"He started hitting it so much further than the average beginner golfer," Morton says. "All he had to do was straighten it out. Now, he's straight 50 percent of the time, just like anybody. He shoots in the 80s. He won't listen to me anymore."
But they have the easy, unspoken vibe of any long-time golf partners. "I went in and out," says Morton after one swing. "Yep," Jones says. "Follow through."
They trade stories and tips with Morton's Army stores from the mid '70s in the lead. He plays all over Cincinnati and together they've played Kenton County, the Willows, Maketewah, you name it.
"A great human being," Morton says. "We play almost every day in the summer. And there are times when I've got to get home and he gets mad if I don't stay for dinner."
Adam Jones' scorecard.
Jones is steaming mad on the 390-yard first hole. He chunks a hybrid, scalds a wedge, and is on his way to a triple bogey seven. With my double bogey (typical four shots from within 60 yards), it is the only hole I beat him.
"Adam Jones, Adam Jones, what are you doing?" he asks himself under fierce breath as he slides the club back in the bag.
But he's not trying to run back on the field to return a kick. If the Bengals lose, you can't get near the fangs. So I figure I'll calm the fire and remind him he hasn't played since before camp started. But there's no need.
"I didn't play that whole week before camp," he says. "Just getting warmed up. We're not even loose. I won't do that again."
He's right. He'll shoot 44 to Morton's 48 and my 52 and it's because on this day he's a rock on the NASCAR greens while Morton and I sideswipe doubles and triples.
"I don't think golf helps me with football," Jones says. "I think it might be the other way around. You do have to be patient when you golf…It's like being a Dad. You have to turn the switch on and off."
As if on cue, Jones comes back on the 339-yard No. 2 and bogeys despite needing to blast out of the sand trap. On the 389-yard third, he's just off the right edge of the fairway about 180 yards away with a tree providing an obstacle. He got there with his trusty 3 wood. He doesn't use a driver because it doesn't listen and he knows you can't beat stubborn.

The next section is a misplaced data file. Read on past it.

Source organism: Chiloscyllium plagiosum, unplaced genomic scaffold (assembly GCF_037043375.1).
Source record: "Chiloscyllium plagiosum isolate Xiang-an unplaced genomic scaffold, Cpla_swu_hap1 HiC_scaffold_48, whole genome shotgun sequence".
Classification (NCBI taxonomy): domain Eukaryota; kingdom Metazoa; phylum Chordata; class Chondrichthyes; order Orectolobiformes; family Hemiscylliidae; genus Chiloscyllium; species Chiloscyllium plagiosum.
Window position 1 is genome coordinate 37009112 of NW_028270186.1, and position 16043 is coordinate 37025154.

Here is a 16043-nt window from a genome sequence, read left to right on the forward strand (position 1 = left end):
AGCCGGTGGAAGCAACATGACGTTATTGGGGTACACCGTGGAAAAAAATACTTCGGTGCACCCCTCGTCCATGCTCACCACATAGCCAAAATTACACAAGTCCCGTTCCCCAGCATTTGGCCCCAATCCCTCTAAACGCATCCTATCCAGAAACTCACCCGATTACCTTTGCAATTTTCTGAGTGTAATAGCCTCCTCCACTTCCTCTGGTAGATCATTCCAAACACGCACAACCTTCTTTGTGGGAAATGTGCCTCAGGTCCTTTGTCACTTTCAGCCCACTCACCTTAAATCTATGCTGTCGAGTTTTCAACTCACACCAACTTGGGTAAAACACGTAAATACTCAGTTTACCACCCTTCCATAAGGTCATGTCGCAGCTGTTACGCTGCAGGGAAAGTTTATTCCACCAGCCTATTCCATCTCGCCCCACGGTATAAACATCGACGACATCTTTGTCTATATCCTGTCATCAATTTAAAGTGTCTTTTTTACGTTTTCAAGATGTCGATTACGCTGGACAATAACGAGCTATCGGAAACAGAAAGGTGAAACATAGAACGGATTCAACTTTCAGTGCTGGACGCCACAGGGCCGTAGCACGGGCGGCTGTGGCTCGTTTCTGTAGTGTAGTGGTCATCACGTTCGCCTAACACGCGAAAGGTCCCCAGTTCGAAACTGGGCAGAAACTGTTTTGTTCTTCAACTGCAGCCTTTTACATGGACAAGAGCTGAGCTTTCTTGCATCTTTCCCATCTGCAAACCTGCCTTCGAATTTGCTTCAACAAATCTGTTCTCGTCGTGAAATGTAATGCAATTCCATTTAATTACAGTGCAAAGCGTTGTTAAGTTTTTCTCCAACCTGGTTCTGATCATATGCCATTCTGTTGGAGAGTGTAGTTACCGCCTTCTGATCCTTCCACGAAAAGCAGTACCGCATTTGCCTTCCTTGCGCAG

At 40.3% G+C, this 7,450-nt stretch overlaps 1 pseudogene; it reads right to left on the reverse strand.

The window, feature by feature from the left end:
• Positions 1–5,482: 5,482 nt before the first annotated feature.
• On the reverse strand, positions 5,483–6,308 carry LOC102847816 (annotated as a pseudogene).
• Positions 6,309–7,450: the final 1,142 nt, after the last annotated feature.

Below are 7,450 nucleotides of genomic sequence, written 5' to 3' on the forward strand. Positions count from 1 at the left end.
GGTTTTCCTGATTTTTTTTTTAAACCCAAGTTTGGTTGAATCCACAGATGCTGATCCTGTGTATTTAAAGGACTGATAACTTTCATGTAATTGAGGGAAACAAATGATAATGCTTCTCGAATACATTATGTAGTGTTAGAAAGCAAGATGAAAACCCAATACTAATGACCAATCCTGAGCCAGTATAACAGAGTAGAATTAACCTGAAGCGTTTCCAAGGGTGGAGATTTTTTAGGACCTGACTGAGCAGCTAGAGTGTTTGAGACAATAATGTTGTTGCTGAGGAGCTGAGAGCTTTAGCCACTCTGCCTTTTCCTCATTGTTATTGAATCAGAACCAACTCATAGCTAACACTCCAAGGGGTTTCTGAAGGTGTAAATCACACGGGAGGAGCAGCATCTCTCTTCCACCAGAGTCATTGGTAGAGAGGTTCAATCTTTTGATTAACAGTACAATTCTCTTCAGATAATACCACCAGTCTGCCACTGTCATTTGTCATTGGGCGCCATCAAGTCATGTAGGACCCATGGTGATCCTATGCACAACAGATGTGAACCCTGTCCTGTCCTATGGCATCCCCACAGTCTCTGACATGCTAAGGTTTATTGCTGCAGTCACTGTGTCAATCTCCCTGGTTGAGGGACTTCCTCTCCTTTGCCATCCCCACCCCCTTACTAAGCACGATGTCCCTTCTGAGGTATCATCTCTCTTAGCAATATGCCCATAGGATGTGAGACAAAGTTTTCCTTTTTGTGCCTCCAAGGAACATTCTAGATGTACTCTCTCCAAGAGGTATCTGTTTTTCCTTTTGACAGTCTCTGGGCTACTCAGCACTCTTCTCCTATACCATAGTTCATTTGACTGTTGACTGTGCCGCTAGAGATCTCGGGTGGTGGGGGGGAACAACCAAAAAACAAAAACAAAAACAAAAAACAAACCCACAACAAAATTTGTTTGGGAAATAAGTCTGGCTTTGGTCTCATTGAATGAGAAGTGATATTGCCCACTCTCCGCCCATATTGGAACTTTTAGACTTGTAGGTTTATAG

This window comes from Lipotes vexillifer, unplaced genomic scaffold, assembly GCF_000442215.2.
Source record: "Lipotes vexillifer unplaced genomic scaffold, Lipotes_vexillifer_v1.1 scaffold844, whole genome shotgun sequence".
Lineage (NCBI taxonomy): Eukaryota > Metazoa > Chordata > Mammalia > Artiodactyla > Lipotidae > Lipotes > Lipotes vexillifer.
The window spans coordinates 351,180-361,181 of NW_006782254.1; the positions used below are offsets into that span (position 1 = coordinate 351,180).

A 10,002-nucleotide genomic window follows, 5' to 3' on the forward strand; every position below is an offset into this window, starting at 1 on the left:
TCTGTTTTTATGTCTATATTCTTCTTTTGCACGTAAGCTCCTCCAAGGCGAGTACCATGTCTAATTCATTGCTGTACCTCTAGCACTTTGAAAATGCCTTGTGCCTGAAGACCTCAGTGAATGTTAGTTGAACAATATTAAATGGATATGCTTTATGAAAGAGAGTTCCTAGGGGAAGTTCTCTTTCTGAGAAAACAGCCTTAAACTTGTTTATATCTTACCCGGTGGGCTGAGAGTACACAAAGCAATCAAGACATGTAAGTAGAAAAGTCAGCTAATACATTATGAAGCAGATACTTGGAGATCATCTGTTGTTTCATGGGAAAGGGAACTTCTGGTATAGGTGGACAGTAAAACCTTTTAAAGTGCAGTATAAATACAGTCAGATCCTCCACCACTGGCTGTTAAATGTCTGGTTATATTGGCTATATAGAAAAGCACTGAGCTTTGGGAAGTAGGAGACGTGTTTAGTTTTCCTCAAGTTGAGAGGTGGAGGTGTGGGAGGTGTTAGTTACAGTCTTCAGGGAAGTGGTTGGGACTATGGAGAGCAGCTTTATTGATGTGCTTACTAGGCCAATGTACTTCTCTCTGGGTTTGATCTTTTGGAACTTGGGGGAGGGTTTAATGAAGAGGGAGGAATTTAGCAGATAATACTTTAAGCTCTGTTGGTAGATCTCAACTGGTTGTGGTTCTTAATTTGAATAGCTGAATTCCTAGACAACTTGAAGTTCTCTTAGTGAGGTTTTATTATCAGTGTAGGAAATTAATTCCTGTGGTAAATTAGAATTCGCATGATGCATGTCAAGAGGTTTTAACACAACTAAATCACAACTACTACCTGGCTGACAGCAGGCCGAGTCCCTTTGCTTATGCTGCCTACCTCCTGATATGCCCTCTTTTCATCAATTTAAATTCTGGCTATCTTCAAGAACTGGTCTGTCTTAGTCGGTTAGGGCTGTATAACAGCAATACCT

After swearing at the tree, Jones does what he can and skies a 6-iron.
"There's no way I could have got through this tree,' he says and he'll patiently take a 30-yard wedge over the sand trap.
When he puts the chip three feet away for a par, you can get in a conversation about gimme puts. He generously gives one to Morton on this hole.
"A little curve I make him putt it," Jones says.
Jones shakes his head as he heads to the fourth tee.
"The hard stuff I do pretty well because I'm so used to being in trouble," Jones says.
Insert metaphor here. But Jones is talking about his days learning golf. Not those days he was right where Aldon Smith is now. If there's any advice for Smith, listen to Jones drive the fairways.
"I would say golf has helped me being patient. Slowing things down," says Jones and he's talking about more than jumping a route.
He's talking about going to the par 3 fifth. He takes his viewfinder and calculates 155 yards.
"He wants to be in front of this pin," says Morton of the uphill climb. "He wants to be short."
Jones sweeps his 8-iron so it hits the sweet spot. It drops 10 feet away on the right side pin high, but Jones still grimaces. He knows that's a treacherous down-hill putt. We settle on 10 feet because when I say 12 feet he bites, "No way, eight feet."
Jones graciously ignores the fact I use my driver on the par 3, maybe because I'm short and left just off the green and in pretty good shape. I chip and putt for par. So does Morton while Jones stares at the 10-foot birdie that is dying to race down the hill.
He barely nudges it and somehow steers it right to left. It drops and he sings, "A bird, a bird," and lets out of those third-down deflection struts.
"I told you right to left," Morton says. "But the roll you put on it was perfect."
Before he gets to the ninth hole, he stops and chats with the ladies before they putt out on No. 6 and we tee off on No. 7. They ask him how he's playing and how camp is going. He's clearly a regular. As we stare at our approaches at No. 7, Randy Johnson, Stillmeadow's iconic greenskeeper, suddenly appears in his golf cart a la Bagger Vance and asks Jones, "Shouldn't you be doing sprints or something?"
Jones smiles and says, "They've got to give us a day off."
After he bogeys the par 4 ninth (the rough on the right is tougher than a Republican presidential debate), he tallies the card.
"Where's the 50?" he asks.
Three years ago he was laughing about golf.
Now he's got a set of Pro V Titleist balls stamped with "PAC," and his No. 24. The only shred of the old nickname "Pacman," on this day. But today he used a plain old Pro V Titleist as if he were just an old sports writer.
"I played the same ball," he says. "That's always a good day."